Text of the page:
Note: unlike every other time I've been to the Renwick, this show is CROWDED. If you added up every person I've seen in the museum the other times I've been there, it wouldn't be a tenth of the number of people there yesterday afternoon. And all of them have phones. Which they are using to take pictures of themselves standing next to the art. Repeatedly. More than once, I had to wait to enter a room because someone was taking photos. I'm happy for the museum that it's getting so many visitors, but I confess, I'll also be happy to see a show there without so many other people.
Verdict: If you can possibly see it this weekend, do not miss it.
Sunday, May 1, 2016
When: through May 31, 2016
It feels as if I've seen a lot of "In Memoriam" pieces lately. Famous people have been dropping like flies. I know they tend to die in threes, but I think it's been multiples of three this year.
The latest star to fall from the firmament is Prince, so I went to see his portrait this week. (If I'm seeing depressed, imagine how the people who have to put up and take down all these artworks must feel.)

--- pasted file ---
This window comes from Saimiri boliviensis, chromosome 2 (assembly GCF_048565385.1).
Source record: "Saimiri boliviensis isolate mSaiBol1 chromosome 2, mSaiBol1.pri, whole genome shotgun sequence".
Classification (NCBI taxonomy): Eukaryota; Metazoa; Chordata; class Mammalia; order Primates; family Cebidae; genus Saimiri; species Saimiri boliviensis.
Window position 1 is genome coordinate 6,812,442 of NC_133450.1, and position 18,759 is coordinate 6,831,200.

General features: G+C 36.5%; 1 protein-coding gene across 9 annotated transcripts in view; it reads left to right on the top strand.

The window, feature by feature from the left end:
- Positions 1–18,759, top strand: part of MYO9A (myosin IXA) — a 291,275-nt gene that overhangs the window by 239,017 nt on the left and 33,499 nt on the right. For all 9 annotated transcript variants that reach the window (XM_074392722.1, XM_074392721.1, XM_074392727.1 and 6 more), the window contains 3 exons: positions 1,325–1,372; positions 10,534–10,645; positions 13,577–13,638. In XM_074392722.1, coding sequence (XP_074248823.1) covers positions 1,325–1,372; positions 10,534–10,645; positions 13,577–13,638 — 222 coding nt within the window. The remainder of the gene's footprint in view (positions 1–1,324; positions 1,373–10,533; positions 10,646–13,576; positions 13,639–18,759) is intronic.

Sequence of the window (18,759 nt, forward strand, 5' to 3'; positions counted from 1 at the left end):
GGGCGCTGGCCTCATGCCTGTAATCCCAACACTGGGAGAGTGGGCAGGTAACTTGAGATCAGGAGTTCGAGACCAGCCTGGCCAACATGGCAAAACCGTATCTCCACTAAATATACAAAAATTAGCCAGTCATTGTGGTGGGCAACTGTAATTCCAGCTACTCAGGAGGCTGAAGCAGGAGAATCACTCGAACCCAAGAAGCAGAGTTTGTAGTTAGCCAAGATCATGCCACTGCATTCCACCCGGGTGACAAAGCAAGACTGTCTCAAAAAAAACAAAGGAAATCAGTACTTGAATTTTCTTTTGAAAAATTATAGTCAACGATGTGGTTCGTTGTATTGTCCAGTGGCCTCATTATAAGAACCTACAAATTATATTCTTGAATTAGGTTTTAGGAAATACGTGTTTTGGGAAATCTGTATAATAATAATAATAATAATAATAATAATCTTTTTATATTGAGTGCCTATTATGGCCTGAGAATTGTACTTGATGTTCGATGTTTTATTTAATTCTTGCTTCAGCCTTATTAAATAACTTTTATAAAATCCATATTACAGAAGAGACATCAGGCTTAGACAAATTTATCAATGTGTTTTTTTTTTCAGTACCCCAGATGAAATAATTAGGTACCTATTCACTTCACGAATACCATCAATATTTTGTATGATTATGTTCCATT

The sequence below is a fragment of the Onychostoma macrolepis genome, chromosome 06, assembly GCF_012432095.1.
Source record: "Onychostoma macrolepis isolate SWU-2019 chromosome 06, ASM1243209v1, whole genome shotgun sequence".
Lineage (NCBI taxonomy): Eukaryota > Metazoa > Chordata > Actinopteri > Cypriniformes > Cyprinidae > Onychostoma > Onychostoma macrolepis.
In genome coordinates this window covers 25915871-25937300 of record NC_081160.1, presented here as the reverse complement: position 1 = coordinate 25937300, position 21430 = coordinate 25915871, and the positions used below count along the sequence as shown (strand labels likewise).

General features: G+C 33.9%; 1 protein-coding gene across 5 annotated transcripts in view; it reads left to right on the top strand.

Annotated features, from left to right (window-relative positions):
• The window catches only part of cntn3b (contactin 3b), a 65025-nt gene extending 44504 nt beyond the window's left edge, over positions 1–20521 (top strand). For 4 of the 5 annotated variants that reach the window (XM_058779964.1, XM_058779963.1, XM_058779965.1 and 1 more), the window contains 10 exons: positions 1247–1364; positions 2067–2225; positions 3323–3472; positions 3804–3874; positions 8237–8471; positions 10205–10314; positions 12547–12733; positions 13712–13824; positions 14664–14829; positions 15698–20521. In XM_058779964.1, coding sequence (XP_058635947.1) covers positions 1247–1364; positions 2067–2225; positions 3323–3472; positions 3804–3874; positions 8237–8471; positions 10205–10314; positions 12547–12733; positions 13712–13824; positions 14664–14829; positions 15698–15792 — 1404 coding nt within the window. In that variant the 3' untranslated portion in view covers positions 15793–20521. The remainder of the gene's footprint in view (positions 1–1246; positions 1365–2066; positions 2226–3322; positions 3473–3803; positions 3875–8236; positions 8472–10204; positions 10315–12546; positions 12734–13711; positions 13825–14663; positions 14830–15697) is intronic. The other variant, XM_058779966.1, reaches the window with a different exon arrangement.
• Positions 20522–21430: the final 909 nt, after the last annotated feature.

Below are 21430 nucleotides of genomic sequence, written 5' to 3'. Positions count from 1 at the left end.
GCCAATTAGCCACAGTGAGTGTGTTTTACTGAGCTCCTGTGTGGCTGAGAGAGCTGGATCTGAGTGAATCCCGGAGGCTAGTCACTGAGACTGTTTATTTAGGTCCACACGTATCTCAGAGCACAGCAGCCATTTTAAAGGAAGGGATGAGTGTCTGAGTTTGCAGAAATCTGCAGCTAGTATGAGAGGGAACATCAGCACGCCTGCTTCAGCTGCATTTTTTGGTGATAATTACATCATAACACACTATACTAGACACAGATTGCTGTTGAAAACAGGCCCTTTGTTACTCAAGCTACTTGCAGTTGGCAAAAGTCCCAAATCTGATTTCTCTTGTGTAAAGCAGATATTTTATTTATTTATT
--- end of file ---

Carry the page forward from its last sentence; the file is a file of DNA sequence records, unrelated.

What I found most interesting about the photograph is that it's in black and white, which I thought was an unlikely choice for someone as colorful as Prince. In fact, I'd been thinking that many of his songs involve color ("Purple Rain," "Raspberry Beret" and "Little Red Corvette"). So why did Lynn Goldsmith choose to use black and white to depict him?
Otherwise, I think the picture is quite good - I like the vaguely rain-like background, and the designs on his jacket seem to mirror the look of his guitar (which may be the same guitar now on display at American History, just FYI). I was also struck by the serious expression on his face; perhaps meant to reflect the artist behind all the flamboyance?
Verdict: Worth a look on your next visit to the Portrait Gallery.